Microsoft’s Cortana assistant is about to get smarter. Got four hours? This article clears up a lot of misunderstandings. How much do you know about secondary ticket seller StubHub? Kanye has just released a documentary. But maybe not. Now some music news for May 22, 2018. Conventional wisdom says that Mozart was an alcoholic. Interesting: Collectively, indie labels are bigger than any major label. This guy is worried about Rush’s Neil Peart contributing to deforestation because all the drumsticks he uses. And now some actual jailhouse rock. It looks like it. How many of these radio station myths have you heard? Schmooze, the elder English bull terrier, had her tenth birthday yesterday. The Arctic Monkeys have the fastest-selling vinyl record in the UK in 25 years. Can you buy your way onto Apple’s podcast charts? And I do mean EVERYONE. Here’s what happens when you let AI write a script for Game of Thrones. (Via Tom) She still thinks she’s a puppy, which is fine by me. Relax, dude: Rush has retired.
Random music news for Tuesday, May 22, 2018

Looking for casual sex at a music festival? Here’s the info you need.

Here’s the info you need. Looking for casual sex at a music festival?
Just so you’re aware, the most common form of hook-up was oral sex with 46% of those in the survey saying that’s what they got/gave. But 9.4% were willing to give up all dignity and do it in a porta-pottie. Now that we’re past the May long weekend, our thoughts turn to going to music festivals and what may happen when we go through the gates. The survey also says that just over 50% at any given festival is open to a casual hook-up. A tent, naturally. According to a survey by a site called TickPick.com, one-third of all festival goers have had sex while at a music festival. And the top locations on site? Ew. (Via DMN)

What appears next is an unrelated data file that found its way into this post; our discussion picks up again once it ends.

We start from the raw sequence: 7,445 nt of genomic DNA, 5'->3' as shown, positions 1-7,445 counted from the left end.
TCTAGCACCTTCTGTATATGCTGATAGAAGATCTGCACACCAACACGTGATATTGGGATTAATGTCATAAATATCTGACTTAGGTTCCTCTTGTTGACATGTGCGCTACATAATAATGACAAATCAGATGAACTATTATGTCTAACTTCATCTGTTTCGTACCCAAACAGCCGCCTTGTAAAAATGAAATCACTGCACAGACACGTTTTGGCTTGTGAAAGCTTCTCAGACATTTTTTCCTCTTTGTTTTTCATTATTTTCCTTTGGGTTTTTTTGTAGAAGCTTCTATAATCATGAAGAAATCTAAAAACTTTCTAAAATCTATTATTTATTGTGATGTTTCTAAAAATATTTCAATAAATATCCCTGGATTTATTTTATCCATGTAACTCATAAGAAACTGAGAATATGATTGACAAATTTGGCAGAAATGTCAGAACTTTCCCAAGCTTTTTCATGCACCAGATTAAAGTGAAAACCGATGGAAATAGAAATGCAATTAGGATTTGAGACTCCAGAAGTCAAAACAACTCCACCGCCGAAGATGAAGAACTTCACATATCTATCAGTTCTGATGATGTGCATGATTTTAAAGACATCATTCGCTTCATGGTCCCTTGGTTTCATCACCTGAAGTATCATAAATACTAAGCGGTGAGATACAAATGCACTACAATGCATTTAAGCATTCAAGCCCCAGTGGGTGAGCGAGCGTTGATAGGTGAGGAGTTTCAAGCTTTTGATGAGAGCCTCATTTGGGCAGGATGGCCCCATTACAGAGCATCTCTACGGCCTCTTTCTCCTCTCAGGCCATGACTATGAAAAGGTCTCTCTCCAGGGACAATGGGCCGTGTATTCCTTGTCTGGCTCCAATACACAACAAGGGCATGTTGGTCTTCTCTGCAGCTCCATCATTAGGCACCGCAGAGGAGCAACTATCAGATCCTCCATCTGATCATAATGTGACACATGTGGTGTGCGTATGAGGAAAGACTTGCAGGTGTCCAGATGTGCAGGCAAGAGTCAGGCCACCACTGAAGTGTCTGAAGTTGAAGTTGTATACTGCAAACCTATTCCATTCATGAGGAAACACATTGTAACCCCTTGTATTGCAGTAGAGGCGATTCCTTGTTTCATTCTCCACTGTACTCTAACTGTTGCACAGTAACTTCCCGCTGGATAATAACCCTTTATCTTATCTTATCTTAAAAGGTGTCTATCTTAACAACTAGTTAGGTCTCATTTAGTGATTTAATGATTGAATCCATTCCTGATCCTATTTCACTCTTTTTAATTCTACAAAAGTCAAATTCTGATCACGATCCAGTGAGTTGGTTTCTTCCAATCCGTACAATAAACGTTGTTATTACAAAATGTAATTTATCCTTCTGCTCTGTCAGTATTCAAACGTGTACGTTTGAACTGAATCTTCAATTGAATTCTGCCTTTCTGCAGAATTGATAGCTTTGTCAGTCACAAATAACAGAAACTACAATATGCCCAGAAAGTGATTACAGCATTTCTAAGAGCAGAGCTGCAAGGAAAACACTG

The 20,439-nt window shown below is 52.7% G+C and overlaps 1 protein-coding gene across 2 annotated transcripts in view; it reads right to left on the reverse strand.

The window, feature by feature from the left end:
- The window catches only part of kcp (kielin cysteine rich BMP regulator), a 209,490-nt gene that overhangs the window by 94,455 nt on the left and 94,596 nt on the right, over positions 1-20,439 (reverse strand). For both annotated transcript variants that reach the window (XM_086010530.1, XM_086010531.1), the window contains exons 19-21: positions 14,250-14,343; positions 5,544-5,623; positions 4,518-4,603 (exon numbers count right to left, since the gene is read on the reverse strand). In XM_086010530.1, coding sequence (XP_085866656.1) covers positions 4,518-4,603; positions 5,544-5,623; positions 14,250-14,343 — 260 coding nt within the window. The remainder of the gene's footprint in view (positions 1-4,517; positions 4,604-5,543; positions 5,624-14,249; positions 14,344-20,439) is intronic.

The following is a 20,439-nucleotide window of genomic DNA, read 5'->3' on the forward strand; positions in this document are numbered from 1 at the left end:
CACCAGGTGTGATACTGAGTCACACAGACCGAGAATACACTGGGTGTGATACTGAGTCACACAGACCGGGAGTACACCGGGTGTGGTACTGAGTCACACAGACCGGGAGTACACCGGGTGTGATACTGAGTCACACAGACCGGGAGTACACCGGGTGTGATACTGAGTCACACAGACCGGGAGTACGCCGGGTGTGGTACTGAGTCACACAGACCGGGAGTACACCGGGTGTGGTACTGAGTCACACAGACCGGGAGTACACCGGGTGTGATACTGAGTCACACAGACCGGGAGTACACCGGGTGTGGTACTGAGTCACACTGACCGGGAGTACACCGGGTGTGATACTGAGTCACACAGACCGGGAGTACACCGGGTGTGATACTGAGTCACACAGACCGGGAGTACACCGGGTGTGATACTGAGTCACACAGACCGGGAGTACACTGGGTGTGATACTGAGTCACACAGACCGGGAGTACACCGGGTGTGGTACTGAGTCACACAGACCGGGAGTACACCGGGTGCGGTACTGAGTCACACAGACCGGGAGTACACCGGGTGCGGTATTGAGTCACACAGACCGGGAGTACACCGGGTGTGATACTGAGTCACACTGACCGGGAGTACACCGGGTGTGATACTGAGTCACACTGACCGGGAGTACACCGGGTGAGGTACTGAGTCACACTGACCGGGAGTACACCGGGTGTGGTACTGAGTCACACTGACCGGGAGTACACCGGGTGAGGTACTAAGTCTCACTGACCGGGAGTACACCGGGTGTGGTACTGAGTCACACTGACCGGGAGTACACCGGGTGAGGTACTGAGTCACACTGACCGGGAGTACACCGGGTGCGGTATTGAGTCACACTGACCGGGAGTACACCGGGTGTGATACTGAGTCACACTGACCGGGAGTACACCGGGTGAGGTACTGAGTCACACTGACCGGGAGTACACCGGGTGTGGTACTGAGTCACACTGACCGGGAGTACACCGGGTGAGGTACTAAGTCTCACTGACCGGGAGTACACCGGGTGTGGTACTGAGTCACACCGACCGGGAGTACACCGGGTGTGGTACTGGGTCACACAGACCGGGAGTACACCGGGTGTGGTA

New book goes through the Clash discography album by album and song by song

Parts of Sandanista! The weird digital sample heard in “Rock the Casbah” is actually a clip of the “Dixie” alarm from Mick Jones’ watch. were recorded in New York in the same studio complex at the same time the Rolling Stones were recording Emotional Rescue. The Clash hasn’t existed since sometime in the mid-80s—they kind of just evaporated instead of formally breaking up—they are still acknowledged as one of the most important bands in the history of all rock’n’roll. Canadian author Martin Popoff (who has written at least a hundred books on music) goes through the entire Clash discography song by song offering stories and details about all of them. The book is out today (May 22). The book also features hundreds of pictures of the band throughout their career. For example:

I never realized that when Joe Strummer shouts about “yellowy eyes” in “London Calling,” he’s referring to the time he came down with hepatitis in February 78. There must have been some interesting encounters in the hallways. If you want to take a deep dive into the group, there’s a new book called The Clash: All the Albums, All the Songs (Voyager Press). If you’re into the Clash, punk, and rock in general, there is a lot you can learn here.
New book goes through the Clash discography album by album and song by song

Could we be on the cusp of an emo revival?